He did eventually find a way out: the slog sweep. A big man with a reach like a sick dog, Hayden clubbed the ball in front or behind square leg. Once a batsman who struggled against Harbhajan's offspin, Hayden found the slog sweep a method to belt him unmercifully. Warner needs to find a way, and I believe he won't get away with clubbing against the spin, for the simple reason that he doesn't have a long reach, and might find himself short of the pitch of the ball and top-edging to backward square or deep square leg.

Taking singles is the way for Warner. The more the strike is rotated, the greater the pressure on the bowler. Any spinner gets frustrated by singles being scored off his bowling, and with the frustration come more loose deliveries - a greater ratio of potential "four" balls for the batsman.

Warner needs to learn this method of playing spin quickly, otherwise his star will burn out soon. The Australian selectors may have to talk Michael Clarke into batting No. 3, for Marsh is clearly out of his depth, and so too Usman Khawaja, both of whom were tried and have failed at that position. If Clarke bats - as he should now do - at three, and Watson returns to open, South Australia's Dan Christian fits nicely down the list as a batting allrounder, and the Australian team becomes better balanced.

Australia need Warner to knuckle down and learn to play the slow men. Given the manner is which he turned himself into a Test match batsman after his explosion onto the scene against South Africa in a T20 game at the MCG a couple of years back, Warner has the steel and resolve to find a way to succeed against the best spinners. Let's hope he does, for Australia needs all its men to be firing on all cylinders come the much-awaited Ashes series in England next year.

Ashley Mallett took 132 Tests wickets in 38 Tests for Australia. An author of over 25 books, he has written biographies of Clarrie Grimmett, Doug Walters, Jeff Thomson and Ian Chappell

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Posted by   on (January 30, 2012, 10:21 GMT)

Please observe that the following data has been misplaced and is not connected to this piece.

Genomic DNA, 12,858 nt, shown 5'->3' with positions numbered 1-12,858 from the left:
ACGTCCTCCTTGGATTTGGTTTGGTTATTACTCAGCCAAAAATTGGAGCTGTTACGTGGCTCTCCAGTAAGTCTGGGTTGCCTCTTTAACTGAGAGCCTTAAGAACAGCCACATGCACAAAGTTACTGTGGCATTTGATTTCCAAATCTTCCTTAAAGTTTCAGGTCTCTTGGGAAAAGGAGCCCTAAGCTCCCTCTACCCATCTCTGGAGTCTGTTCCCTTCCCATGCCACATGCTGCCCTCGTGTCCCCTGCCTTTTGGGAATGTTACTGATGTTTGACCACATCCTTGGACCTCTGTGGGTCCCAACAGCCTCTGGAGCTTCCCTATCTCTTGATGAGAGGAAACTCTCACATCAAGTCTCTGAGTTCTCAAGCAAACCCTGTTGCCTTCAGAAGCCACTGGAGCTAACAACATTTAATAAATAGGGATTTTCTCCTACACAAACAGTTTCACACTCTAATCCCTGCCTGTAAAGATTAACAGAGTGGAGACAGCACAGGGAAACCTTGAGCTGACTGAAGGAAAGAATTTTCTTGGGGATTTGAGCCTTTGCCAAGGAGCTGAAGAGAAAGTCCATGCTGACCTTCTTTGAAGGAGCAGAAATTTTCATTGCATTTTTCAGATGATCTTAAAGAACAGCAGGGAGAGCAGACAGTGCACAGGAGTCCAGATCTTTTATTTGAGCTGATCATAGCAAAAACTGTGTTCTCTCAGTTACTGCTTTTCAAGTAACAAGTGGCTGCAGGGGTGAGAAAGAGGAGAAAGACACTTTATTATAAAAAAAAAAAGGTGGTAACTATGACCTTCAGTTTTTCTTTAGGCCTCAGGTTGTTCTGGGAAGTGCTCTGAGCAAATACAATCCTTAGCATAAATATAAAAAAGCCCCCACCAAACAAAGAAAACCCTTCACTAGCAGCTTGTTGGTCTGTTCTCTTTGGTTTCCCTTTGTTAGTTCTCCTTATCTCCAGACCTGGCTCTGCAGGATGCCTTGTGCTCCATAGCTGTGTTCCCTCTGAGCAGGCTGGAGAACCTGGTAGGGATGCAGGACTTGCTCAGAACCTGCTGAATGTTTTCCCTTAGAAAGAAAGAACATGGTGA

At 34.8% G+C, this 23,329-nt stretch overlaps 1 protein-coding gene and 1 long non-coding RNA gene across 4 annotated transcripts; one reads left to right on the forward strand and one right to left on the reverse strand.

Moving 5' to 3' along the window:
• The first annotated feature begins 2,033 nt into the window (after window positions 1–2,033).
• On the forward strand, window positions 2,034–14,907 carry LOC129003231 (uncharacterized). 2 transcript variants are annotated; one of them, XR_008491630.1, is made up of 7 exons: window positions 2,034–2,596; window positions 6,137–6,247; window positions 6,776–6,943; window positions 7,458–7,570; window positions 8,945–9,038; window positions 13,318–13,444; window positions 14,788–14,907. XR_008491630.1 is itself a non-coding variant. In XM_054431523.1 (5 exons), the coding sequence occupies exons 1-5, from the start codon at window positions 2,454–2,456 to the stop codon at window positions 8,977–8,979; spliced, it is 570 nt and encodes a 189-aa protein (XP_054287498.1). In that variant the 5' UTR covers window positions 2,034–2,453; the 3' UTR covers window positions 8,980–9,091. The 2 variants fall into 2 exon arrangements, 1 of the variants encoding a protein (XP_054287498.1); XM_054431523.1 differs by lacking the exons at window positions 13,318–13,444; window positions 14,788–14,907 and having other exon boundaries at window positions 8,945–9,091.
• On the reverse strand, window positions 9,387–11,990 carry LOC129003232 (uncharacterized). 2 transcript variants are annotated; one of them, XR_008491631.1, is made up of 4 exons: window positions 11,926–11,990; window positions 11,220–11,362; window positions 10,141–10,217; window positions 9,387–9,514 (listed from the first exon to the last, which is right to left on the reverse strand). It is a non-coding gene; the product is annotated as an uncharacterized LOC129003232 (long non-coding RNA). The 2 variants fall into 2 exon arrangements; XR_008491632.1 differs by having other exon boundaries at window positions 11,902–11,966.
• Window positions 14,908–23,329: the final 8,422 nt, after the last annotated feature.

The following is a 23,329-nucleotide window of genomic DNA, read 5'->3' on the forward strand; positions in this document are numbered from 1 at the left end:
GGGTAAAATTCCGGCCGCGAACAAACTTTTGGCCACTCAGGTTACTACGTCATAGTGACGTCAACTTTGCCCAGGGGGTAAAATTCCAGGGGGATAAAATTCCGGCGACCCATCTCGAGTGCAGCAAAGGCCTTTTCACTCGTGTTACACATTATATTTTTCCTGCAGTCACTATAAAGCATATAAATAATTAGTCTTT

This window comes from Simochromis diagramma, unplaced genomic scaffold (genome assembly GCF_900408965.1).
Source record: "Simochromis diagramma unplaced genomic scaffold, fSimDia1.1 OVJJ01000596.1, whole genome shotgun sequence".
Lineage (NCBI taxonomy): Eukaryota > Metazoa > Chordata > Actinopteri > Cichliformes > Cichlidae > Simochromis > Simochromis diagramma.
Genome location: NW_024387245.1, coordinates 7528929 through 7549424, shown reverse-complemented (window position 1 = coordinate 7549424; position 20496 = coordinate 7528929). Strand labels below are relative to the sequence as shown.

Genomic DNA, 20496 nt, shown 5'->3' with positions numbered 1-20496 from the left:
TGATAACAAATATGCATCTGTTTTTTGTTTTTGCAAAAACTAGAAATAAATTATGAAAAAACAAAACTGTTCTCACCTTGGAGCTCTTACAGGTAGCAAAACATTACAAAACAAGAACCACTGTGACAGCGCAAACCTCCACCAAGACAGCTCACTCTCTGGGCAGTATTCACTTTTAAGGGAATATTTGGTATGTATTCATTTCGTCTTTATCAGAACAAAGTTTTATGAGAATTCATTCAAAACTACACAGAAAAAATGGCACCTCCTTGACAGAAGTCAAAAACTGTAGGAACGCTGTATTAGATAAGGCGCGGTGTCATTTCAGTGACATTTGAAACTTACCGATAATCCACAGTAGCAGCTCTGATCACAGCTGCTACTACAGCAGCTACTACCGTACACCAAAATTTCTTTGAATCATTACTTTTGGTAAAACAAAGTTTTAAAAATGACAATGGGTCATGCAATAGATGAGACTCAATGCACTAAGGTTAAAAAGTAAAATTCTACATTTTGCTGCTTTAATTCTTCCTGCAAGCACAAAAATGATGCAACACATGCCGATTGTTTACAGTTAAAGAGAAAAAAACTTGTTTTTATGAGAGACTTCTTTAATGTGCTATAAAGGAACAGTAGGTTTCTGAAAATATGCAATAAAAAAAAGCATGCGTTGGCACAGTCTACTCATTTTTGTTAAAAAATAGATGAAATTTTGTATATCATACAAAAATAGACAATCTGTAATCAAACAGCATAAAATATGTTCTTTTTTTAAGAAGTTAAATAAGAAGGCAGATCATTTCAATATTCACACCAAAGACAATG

I have a great regard for Malett, but feel that his reaction is a bit extreme in this case. latNow why do I say this? It is because I have watched a lot of the IPL and they have been played on the turning tracks in India and every team had a quality spinner on view. Warner made a lot of runs in India against all bowlers and that included people like Warne, Harbhajan and Vettori certainly. I agree with him in the sense that he needs to rotate the strike. He is a player in the Slater mould and possibly heading the Gilchrist way. However let us wait till he meets quality opposition before we write him off. The West Indies too has a couple of decent spinners and the tracks are slow. So if what mallett says is true, then we will get an indication of how things will unfold. Marsh is a great player of spin bowling but he is having the horrors now. He is a good prospect and there is no doubt about that. Whether he is completely sad against spin has to be seen yet. sridhar

Posted by   on (January 29, 2012, 19:58 GMT)

... was in test 1531, in India in 2001. Hayden scored 119. He went on to score 28*, 97,67,203,35. This is not struggling. Ponting struggled against Harbhajan in this series not Hayden. Thanks

Posted by BillyCC on (January 29, 2012, 17:31 GMT)